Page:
Brian Laundrie is “looking over his shoulder” right now, but as time passes, he may let his guard down, according to a man who spent two years on the run after faking his own death. 

“When I was a fugitive, the first couple months were the hardest, you know, those first couple of weeks into two, three months, that’s when you don’t really [know] what’s going on,” Seth Ferrenti said on NewsNation Now.

Ferrenti chose to flee the country in the early 1990s rather than face the penalties of spending 20 years in prison and having to testify against his associates for dealing drugs. He was at the top of the 15 most wanted list on the U.S. Marshals Service.

Ferrenti said that letting down his defenses took him about five or six months.

“If you last that long, you kind of realize, like, you know, maybe law enforcement is not going to find me if I don’t slip up,” Ferranti said.

According to the former fugitive, his mother sent him brownies and spoke with him over the phone. He claims that marshals came to see her once a month.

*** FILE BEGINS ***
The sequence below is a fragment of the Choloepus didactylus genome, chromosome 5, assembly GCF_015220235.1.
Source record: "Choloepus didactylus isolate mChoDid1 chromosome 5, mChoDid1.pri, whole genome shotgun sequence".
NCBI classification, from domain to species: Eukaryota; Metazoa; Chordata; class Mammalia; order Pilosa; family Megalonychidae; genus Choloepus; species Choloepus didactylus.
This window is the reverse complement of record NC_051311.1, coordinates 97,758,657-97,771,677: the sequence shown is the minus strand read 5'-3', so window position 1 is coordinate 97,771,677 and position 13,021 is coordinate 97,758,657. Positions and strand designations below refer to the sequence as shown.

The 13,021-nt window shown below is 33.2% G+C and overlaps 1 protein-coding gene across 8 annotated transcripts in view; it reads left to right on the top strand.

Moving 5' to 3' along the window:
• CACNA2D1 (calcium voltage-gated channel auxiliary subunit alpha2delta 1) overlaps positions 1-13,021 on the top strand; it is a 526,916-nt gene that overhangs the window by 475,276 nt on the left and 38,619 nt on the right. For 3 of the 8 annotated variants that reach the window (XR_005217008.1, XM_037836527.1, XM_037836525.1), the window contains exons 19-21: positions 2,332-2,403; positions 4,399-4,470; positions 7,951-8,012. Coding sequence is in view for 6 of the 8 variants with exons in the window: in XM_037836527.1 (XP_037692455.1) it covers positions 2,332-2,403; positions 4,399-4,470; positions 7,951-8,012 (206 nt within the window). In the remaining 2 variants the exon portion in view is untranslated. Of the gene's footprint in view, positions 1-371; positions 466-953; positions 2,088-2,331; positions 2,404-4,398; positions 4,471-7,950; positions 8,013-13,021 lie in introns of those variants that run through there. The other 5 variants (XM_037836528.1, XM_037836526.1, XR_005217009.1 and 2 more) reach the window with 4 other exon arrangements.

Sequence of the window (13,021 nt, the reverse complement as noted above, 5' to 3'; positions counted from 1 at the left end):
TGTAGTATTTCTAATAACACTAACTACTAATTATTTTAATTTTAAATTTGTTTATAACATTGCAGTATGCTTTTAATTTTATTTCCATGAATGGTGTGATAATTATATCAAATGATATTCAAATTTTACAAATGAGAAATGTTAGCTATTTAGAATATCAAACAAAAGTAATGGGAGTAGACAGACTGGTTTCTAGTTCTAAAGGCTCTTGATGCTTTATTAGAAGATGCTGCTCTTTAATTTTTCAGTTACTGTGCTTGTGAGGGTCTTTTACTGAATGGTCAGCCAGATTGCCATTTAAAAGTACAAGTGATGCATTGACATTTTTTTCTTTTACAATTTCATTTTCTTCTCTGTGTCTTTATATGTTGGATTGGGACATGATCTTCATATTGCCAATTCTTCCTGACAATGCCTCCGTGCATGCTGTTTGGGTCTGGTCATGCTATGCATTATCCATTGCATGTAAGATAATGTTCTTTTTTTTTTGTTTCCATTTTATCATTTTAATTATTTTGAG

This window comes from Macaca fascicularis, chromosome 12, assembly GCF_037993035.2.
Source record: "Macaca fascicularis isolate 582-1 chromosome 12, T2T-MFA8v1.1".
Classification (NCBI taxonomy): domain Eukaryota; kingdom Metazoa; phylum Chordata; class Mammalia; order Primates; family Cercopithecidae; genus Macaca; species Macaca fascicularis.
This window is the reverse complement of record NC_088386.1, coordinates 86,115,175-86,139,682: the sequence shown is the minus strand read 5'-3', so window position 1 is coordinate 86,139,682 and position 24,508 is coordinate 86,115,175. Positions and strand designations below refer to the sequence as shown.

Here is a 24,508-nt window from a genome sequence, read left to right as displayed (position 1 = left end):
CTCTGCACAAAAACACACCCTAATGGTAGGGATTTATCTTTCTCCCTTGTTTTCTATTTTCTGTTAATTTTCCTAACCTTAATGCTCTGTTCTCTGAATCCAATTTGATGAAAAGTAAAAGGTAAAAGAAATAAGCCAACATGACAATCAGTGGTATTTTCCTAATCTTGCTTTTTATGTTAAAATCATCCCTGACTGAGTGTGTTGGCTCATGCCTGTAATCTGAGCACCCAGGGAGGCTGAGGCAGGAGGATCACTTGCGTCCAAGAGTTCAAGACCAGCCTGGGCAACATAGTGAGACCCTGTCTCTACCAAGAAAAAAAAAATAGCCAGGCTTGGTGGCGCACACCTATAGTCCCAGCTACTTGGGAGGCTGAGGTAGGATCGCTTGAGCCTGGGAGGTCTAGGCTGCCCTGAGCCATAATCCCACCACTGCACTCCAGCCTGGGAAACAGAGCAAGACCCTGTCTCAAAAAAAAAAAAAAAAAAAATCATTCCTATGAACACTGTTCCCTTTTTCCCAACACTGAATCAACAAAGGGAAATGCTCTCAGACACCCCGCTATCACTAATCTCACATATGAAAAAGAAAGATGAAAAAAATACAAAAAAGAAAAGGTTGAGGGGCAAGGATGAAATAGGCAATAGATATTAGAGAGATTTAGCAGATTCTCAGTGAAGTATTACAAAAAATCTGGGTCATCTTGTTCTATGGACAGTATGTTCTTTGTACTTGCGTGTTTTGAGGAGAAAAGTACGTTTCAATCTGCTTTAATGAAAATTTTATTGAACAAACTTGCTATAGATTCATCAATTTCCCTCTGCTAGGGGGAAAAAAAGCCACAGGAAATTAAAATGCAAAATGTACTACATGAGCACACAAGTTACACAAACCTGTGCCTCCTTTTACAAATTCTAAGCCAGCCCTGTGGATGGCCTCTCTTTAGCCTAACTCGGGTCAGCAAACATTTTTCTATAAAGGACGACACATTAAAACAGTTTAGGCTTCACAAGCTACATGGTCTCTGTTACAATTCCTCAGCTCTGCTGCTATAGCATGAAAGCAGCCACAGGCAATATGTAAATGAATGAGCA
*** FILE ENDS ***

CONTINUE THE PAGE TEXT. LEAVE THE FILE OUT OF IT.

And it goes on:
“My mom would tell them straight up. She would say, ‘I don’t know where my son is, but if I did know where my son is, I wouldn’t tell you,'” Ferranti said. “Parents love their kids, like even Brian Laundrie. His parents love him, so I believe they’re gonna help him, and they’re gonna do whatever they can to help him stay free.”

Brian Laundrie’s parents believe they last saw him on Sept. 13 when he drove to a 24,000-acre Florida preserve in his automobile. He went missing on Sept. 17.

Ferrenti was apprehended in the end. He’s now the creator and producer of a Netflix documentary called “White Boy.” The story revolves around a drug dealer.


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